Let’s take a break this week from ranking all of the teams as we’re just beginning to trod the same old ground, and instead focus this week on my favorite toy, ATVSQBPI.
As always, a long explanation of ATVSQBPI can be found here. A short explanation is this: it is modified yards per attempt, including rushing. Every time the QB calls his own number, this is how many yards, on average, he is worth.
Because I like to do as little as possible, I’ve outsourced the actual work of compiling the data to MikeDeTiger. His charts were actually a lot prettier, but a lot gets lost in the publishing tool we use here. Sorry, that’s my bad, ruining a good-looking chart. Anyway, here’s the data:
|QB||Team||Season||P5 Only||Week 6 Only|
|QB||Team||Season||P5 Only||Week 6 Only|
|K. Mond||TEXAS A&M||6.16||5.81||5.72|
|S. Patterson||OLE MISS||7.43||4.66||6.84|
Because this is our first look-in, let’s take each quarterback and then their defense as well. ATVSDPI is calculated the same as it is for offenses, but it includes all plays and the lower the average, the better. For some extra help, I’ve included each team’s allowed rushing and passing averages per play.
Defense Week 6.csv
|DEFENSE||Season||Pass Avg.||Rush Avg.|
|DEFENSE||Season||Pass Avg.||Rush Avg.|
Jake Fromm, Georgia. Jake Fromm State Farm is tearing it up. Most concerning for SEC defenses is that he’s actually much better against Power 5 defenses than his overall season average. He’s not piling up big numbers against bad teams, he’s saving his best performances for teams that matter. He’s scored 12 touchdowns to 2 interceptions (7/1 against the Power 5), racking up the bonuses. The defense, similarly, is performing at an elite level. They have the best pass defense in the conference, and are mere fractions behind Alabama’s overall average. Georgia looks legit.
Jarrett Stidham, Auburn. Since the Clemson game, Stidham’s been a dominant starter. Even with that game on the resume, he’s completing over 70 percent of his passes and he’s just shy of 10 yards per attempt. He’s cleared 10 YPA in all three of his SEC starts though admittedly, against three of the worst defenses in the conferences. Speaking of defenses, Auburn’s 3.53 ATVSDPI is nearly a full yard better than the next team, putting them on an island between the top two truly elite defenses and everyone else in the SEC.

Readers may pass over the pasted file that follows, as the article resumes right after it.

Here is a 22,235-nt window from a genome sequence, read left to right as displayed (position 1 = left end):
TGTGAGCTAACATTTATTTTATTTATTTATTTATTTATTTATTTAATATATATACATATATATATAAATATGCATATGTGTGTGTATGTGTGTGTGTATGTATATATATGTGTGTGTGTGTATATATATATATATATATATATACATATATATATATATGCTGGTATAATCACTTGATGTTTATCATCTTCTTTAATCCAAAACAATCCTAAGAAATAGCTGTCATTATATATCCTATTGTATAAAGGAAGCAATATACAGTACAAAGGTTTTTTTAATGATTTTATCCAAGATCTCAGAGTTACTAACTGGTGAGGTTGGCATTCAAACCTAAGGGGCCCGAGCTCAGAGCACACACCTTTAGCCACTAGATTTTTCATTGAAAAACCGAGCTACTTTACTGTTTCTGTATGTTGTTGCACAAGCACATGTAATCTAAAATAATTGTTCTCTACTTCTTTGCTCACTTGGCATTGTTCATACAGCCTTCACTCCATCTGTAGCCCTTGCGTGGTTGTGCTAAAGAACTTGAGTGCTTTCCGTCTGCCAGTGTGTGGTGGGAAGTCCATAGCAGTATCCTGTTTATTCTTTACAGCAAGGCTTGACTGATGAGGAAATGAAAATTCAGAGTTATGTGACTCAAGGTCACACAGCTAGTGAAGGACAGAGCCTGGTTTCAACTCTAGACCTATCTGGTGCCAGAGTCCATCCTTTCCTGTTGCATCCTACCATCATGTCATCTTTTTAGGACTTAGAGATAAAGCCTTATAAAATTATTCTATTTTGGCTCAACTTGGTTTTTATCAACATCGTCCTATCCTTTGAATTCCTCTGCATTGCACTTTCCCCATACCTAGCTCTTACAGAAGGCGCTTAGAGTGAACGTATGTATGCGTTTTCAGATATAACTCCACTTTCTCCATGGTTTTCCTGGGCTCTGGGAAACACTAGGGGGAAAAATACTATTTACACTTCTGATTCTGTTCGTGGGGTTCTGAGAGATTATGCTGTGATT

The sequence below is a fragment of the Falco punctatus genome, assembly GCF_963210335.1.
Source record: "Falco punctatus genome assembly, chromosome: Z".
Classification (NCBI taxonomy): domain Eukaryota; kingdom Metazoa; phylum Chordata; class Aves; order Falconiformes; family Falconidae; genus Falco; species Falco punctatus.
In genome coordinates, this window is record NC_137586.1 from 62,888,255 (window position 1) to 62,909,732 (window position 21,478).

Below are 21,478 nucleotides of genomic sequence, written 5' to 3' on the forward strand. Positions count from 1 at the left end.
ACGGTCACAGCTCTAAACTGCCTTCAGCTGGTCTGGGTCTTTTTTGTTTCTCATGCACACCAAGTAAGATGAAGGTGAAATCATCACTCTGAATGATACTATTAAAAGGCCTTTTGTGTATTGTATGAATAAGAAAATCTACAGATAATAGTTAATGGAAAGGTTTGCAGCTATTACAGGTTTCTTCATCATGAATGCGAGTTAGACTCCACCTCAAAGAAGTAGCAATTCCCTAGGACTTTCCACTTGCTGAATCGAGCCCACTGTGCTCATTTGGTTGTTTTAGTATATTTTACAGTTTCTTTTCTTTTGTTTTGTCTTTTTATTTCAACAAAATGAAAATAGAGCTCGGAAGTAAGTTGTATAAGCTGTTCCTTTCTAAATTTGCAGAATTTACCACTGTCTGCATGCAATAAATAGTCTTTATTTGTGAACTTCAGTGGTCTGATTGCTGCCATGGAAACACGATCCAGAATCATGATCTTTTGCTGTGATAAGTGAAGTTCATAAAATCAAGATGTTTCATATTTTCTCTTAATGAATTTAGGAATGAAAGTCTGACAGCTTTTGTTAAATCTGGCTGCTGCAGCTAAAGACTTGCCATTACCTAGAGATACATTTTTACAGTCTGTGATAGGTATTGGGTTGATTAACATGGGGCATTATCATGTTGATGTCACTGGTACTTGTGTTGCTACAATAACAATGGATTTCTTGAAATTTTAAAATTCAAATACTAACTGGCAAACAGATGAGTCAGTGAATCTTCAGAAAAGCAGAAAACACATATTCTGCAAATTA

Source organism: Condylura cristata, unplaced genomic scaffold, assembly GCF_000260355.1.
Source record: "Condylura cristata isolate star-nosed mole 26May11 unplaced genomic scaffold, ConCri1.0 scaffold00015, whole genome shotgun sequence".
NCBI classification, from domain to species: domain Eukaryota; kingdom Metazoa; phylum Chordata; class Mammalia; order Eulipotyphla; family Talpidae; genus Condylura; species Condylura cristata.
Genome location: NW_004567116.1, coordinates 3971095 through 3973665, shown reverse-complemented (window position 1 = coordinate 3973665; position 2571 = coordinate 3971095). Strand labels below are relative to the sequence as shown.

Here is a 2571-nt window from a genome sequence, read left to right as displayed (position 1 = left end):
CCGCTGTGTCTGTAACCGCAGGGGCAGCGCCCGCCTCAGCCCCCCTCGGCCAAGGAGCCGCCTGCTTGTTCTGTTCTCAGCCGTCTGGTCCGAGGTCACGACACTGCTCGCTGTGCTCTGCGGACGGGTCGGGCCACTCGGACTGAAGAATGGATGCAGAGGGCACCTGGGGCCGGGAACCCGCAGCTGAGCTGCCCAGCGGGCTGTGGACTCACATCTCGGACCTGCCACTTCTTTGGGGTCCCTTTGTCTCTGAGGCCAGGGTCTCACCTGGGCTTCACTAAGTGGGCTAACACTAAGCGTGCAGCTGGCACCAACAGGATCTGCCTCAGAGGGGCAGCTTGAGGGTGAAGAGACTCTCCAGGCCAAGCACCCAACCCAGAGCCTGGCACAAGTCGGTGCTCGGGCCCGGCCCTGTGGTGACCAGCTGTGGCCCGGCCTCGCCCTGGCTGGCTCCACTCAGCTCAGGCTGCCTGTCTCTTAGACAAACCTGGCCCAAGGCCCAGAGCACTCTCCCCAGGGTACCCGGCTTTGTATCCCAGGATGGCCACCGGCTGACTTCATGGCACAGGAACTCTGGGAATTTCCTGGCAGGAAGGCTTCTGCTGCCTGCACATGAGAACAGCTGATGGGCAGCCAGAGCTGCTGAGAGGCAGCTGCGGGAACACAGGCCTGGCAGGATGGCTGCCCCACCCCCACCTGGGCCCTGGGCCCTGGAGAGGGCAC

Jalen Hurts, Alabama. His ATVSQBPI drops from 9.04 to 7.05 once he plays Power 5 teams. Texas A&M, hardly an elite unit, held him to 6.08. He has only once completed 60 percent of his passes against a Power 5 defense this season. He is a threat to run and his 7/0 TD/INT ratio helps, but he seems clearly to be the exhaust port of the Bama Death Star. Bama’s defense does hold a slight lead over Georgia in ATVSDPI, but they have also forced 13 turnovers, which is likely unsustainable. The defense is great, but it’s not quite as great as it appears right now.
Stephen Johnson, Kentucky. If you had Stephen Johnson as the #4 SEC QB in preseason, come on down and collect your winnings. Then again, 7.00 is the rough line for “good” and the SEC average usually hovers above 6.5. It’s mainly that no one else is all that good, not that he’s been outstanding. Kentucky’s defense has been similarly mediocre, but more in the sense of one hand in boiling water and the other in freezing water. They allow 7.31 yards per pass, which is terrible, and 3.35 per rush, which is great. There’s no way that lasts all year. Either the pass defense will improve or the run defense will collapse from the weight.
Danny Etling, LSU. Yup, he’s fifth in the SEC in Power 5 ATVSQBPI. That gives you an idea how everyone else is doing. He’s been buoyed by some big completions and the fact he hasn’t turned the ball over. He’s been perfectly mediocre so far. The defense is well shy of its usual standards, but it is slightly above average right now. If this were most teams, there would be nothing to complain about on that end.
Jake Bentley, South Carolina. He completes too low of a percentage, and he can’t run at all, but other than that, Bentley has delivered. He’s scoring a lot, and he is gaining gobs of yards. He’s pretty damn inefficient about it, but it’s still production. They also have a highly rated defense, mainly due to forcing 13 turnovers compared to allowing just 6 TD’s. That will likely slide back towards the pack as the season goes on.